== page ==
Marijuana and hallucinogen use in the past year reported by young adults 19 to 30 years old increased significantly in 2021 compared to five and 10 years ago, reaching historic highs in this age group since 1988, according to the Monitoring the Future (MTF) panel study. Rates of past-month nicotine vaping, which have been gradually increasing in young adults for the past four years, also continued their general upward trend in 2021, despite leveling off in 2020. Past-month marijuana vaping, which had significantly decreased in 2020, rebounded to pre-pandemic levels in 2021.
Alcohol remains the most used substance among adults in the study, though past-year, past-month, and daily drinking have been decreasing over the past decade. Binge drinking (five or more drinks in a row in the past two weeks) rebounded in 2021 from a historic low in 2020, during the early stages of COVID-19 pandemic. On the other hand, high-intensity drinking (having 10 or more drinks in a row in the past two weeks) has been steadily increasing over the past decade and in 2021 reached its highest level ever recorded since first measured in 2005.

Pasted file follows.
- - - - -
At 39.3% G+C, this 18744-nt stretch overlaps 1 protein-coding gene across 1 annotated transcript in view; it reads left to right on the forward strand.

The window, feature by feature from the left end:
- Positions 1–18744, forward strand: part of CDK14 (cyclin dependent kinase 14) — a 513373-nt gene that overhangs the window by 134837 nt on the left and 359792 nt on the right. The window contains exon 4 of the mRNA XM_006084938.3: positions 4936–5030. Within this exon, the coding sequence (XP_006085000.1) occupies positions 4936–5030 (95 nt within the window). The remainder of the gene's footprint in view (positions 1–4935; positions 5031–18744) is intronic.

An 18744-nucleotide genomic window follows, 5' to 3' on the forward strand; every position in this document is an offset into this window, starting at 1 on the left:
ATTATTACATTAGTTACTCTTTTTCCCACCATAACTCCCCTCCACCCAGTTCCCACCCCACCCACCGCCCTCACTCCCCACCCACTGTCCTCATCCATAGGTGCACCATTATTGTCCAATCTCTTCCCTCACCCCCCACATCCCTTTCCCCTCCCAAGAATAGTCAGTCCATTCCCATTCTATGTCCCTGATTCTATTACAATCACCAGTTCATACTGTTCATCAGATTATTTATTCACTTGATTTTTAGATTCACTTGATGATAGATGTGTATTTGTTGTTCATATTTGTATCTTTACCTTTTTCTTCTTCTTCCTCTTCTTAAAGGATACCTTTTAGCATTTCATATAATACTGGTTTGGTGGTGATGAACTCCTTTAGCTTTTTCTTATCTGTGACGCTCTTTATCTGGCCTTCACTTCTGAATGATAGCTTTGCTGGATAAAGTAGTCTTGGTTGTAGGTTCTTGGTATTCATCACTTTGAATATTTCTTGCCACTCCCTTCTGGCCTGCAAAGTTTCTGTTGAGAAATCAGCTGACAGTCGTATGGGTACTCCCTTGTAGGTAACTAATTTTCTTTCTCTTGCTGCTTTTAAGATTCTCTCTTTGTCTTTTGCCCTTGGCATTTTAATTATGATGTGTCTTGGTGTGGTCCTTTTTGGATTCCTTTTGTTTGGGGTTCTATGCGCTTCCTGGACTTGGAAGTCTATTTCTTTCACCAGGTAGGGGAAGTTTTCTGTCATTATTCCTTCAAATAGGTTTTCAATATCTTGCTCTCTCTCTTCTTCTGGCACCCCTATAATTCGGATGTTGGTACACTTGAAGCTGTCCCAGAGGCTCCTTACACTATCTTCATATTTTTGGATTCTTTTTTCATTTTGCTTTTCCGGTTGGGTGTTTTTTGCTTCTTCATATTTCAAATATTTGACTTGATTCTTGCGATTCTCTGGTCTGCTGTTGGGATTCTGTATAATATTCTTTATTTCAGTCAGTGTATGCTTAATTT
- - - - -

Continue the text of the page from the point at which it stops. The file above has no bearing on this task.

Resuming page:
“As the drug landscape shifts over time, this data provides a window into the substances and patterns of use favored by young adults. We need to know more about how young adults are using drugs like marijuana and hallucinogens, and the health effects that result from consuming different potencies and forms of these substances,” said National Institute on Drug Abuse Director Nora Volkow, M.D. “Young adults are in a critical life stage and honing their ability to make informed choices. Understanding how substance use can impact the formative choices in young adulthood is critical to help position the new generations for success.”
Since 1975, the Monitoring the Future study has annually surveyed substance use behaviors and attitudes among a nationally representative sample of teens. A longitudinal panel study component of MTF conducts follow-up surveys on a subset of these participants to track their drug use through adulthood. Participants self-report their drug use behaviors across three primary time periods – lifetime, past year (12 months), and past month (30 days). The MTF study is conducted by scientists at the University of Michigan’s Institute for Social Research, Ann Arbor, and is funded by NIDA, part of the National Institutes of Health.
Data for the 2021 survey were collected online from April 2021 through October 2021. Key findings in the young adult group include:
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Source: National Institutes of Health